The Boulder cycling community is a very large and tight-knit group of people, according to Higgins. "We continue to have tragedies, and we continue to have close calls," she tells Westword. "We're scared to be on those roads. Like many people, I try to stay off of the busy roads...but it's inevitable that you do find yourself on busier roads for getting back to town."

Dave Sheanin, one of the coaches for the CU Boulder triathlon team, agrees with Higgins's assessment, but says "close calls are sort of part of the game out here, unfortunately" when it comes to cycling. "On any given ride, there's potential for something to happen," he says.

Sheanin explains that on every bike ride he ever goes on, he tries his best to be alert. "It's not necessarily that someone almost hits you every [ride], because that's not the case," he says. "But it's not uncommon that you'll have a close call. Usually it's a close pass — somebody will pass within a couple feet. And I pay attention every time I'm going through an inside corner because I know cars are cutting that inside corner, as well."

At the beginning of each new school year, Sheanin says he and the other triathlon coaches spend time talking about road safety with their student athletes before letting them go out on rides. "With the student athletes who are brand-new to the sport — many of them are brand-new to triathlon as a whole," he says. "And for the ones who are new to riding a bike or riding a bike in a pack, before the first ride, we go out and do a safety orientation. [We] go over the rules of the road and what people expect to see of cyclists."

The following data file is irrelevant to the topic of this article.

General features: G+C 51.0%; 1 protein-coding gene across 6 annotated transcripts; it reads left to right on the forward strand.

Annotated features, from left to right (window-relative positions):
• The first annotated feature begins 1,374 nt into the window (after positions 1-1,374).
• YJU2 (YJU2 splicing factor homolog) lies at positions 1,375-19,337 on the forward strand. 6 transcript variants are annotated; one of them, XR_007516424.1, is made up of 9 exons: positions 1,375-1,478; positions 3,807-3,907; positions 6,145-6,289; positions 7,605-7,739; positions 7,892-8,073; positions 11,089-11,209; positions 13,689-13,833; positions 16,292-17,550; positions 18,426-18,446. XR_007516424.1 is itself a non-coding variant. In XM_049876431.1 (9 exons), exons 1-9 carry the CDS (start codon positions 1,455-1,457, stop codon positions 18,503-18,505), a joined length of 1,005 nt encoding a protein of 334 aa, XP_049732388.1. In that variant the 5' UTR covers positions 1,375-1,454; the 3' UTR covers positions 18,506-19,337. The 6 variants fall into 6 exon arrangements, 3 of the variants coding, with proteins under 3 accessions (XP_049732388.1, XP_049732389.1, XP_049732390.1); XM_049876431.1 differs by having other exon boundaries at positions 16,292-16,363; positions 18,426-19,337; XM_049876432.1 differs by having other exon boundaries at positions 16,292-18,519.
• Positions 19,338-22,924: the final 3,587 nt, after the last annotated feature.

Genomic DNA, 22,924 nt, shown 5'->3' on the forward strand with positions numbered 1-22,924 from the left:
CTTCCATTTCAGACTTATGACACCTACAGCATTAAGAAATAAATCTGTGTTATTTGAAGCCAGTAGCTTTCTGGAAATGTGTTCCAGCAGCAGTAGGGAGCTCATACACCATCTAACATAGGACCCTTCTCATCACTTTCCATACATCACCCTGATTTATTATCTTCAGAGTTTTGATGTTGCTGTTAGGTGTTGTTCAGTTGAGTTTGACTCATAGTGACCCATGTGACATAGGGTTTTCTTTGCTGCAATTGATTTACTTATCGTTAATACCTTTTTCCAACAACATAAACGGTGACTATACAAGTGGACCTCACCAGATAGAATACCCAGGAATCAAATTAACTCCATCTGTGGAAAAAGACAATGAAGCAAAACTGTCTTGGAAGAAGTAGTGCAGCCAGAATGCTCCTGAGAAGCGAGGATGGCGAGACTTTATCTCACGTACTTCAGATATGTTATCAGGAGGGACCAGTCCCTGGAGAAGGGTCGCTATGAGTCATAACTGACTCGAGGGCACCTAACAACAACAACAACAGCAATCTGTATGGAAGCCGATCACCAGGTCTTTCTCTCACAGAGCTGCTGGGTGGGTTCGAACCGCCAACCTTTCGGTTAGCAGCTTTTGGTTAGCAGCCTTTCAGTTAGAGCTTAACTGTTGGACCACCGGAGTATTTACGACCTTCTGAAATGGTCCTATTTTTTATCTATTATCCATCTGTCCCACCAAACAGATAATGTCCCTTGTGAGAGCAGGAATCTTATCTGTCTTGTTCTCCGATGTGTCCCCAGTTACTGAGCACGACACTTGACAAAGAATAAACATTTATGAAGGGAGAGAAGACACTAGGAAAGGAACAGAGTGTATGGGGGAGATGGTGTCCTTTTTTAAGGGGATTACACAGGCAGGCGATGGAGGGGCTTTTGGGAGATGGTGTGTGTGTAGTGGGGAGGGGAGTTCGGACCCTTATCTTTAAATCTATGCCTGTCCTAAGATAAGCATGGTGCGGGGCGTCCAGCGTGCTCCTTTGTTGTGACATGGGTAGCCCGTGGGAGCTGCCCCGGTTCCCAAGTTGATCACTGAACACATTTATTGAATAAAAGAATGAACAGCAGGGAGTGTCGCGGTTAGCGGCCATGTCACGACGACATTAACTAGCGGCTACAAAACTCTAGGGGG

Sheanin adds that White's death is a tragic reminder of the danger bikers face out on the roads. "But," he says, "the sad reality is that on any given week or two-week period, if I wanted to make a point to my athletes, I could say, 'Oh, well, last Thursday this happened.' It's a very cynical way to look at it, but it doesn't change the way we have to think about being safe on the roads."

Out of the whole of unincorporated Boulder County, officials say CO 119 — aka the "Diagonal Highway" —  is one of the most dangerous roads for bikers and pedestrians. According to Proctor, it had the second-highest number of bike crashes in a survey that officials conducted — a Vision Zero crash analysis that the county did between 2009 and 2018, which shows five bikers and one pedestrian experiencing a major injury on the highway in that time frame.

"That's why we've really been prioritizing getting this bikeway done," Proctor says. "Hopefully it will be a huge improvement in safety and we'll have a lot more people who want to use it."

The bike path between Longmont and Boulder will be part of numerous safety and mobility improvements that CDOT has planned for the corridor. "The CO 119 Commuter Bikeway will be built in conjunction with the CDOT Safety and Mobility Project," Proctor says.

Other improvements include signage updates at intersections along the highway, traffic signal timing adjustments, new bus stations and more.

"CDOT is in the process of hiring a contractor," Proctor says. "Once we have a contractor on board, we will work on refining the design and construction schedule, but we are estimating that construction will begin Q2 of 2024."
Can you help us continue to share our stories? Since the beginning, Westword has been defined as the free, independent voice of Denver — and we'd like to keep it that way. Our members allow us to continue offering readers access to our incisive coverage of local news, food, and culture with no paywalls.